should at minimum be long enough to generate at least the number of tokens needed to cover a single
segment. Preferrably, it should sleep a little longer than the minimum, to allow for more tokens to
accumulate. For example, you could sleep for an additional amount of time sufficient to cover a random
fraction of the token bucket size. Try to use a system call that allows for microseconds granularity in
specifying the sleep time, e.g., on Unix system, use usleep() instead of sleep(). In this assignment, we
assume that the time to transmit a bucket­full of data is negligible, compared to the time needed to
generate a token, given the token generation rate. If the transmission time of a bucket­full of data is not
negligible, we’d need to account for the tokens generated during that time also (which we won’t do). In
any case, be sure to enforce that your token bucket size is not larger than imgdb::bsize. Upon
transmission of a segment, deduct the token(s) used from the amount of accumulated tokens. Token
consumption can be fractional. For example, instead of using 3 tokens to send a segment of size 1460
bytes, you can use 2.85 tokens. The same applies to token generation: you can generate fractional tokens.
That’s is for Task 2. It should take about 10 lines of code.
Testing Your Code
Given the appropriate receiver window size (‐w) and sender’s flow rate (‐r), you should be able to specify
a token bucket filter that allows you to transfer an image file without overflowing the receiver buffer and
therefore can be displayed with no gap in the image, modulo dropped packets. A larger receiver window
means that the sender can send a large burst at once. So unlike in previous assignments, a larger receiver
window does not necessary result in reliable transfer with no dropped packets. A smaller sender’s rate not
only slows down transmission, it also slows down the token (re)generation rate. For example, on
localhost, with the default receiver window of 10 packets and mss of 3KB:
% netimg ‐s localhost: should take twice as long to complete as
% netimg ‐s localhost: and four times as long as
% netimg ‐s localhost: When connecting to CAEN from home over ADSL or cable modem, I found that
% netimg ‐w 10 ‐r 10 ‐m 10248
works for most images, just be prepared to wait 5 to 20 minutes for the image to be displayed and your
mileage may vary.
Submission Instructions
Do NOT use any libraries or compiler options not already used in the provided Makefile, to ensure that
we will be able to build your code for grading. If we can’t compile your code, you will be heavily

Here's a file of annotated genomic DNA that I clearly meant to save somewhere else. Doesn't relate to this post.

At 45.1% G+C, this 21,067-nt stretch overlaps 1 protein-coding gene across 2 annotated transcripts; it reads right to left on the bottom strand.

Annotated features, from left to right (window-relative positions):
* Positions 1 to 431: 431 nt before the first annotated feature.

penalized.
Test your compilation on CAEN eecs489 hosts! Your submission must compile and run without errors
on CAEN eecs489 hosts using the provided Makefile, unmodified. Your server must interoperate with
the provided client code.
Your “Lab7 files” should comprise only your imgdb.cpp.
To turn in your Lab7:
1. Submit the SHA1’s of your Lab7 files on the CTools Assignments page. (If the URL doesn’t work
for you, just click the “Assignments” item on the left menu of the CTools page for EECS 489.)
Once you’ve submitted your SHA1’s, don’t make any more changes to the files, or your SHA1’s
will become invalid.
2. Upload your Lab7 files by pointing your web browser to Course folder and navigate to your lab7
folder under your uniqname. Or you can scp the files to your lab7 folder on IFS:
/afs/umich.edu/class/eecs487/w15/FOLDERS/<uniqname/lab7/.
This path is accessible from any machine you’ve logged into using your ITCS (umich.edu)
password. Please report any problems to ITCS.
3. Keep your own backup copy! Don’t make any more changes to the files once you’ve submitted
your final SHA1’s.
The timestamp on your SHA1 submission on CTools’ Assignments page will be your time of submission.
If this is past the deadline, your submission will be considered late. You are allowed multiple
“submissions” without late­policy implications as long as you respect the deadline.
Do NOT turn in an archival (.zip or .tgz) file, instead please turn in your solution files individually.
Turn in ONLY the files you have modified. Do not turn in support code we provided that you haven’t
modified. Do not turn in any binary files (object files, executables, or images) with your assignment.
Do remove all printf()’s or cout’s and cerr’s and any other logging statements you’ve added for
debugging purposes. You should debug using a debugger, not with printf()’s. If we can’t understand the
output of your code, you will get zero point.

Open chat
Need help?
Hello
Can we help you?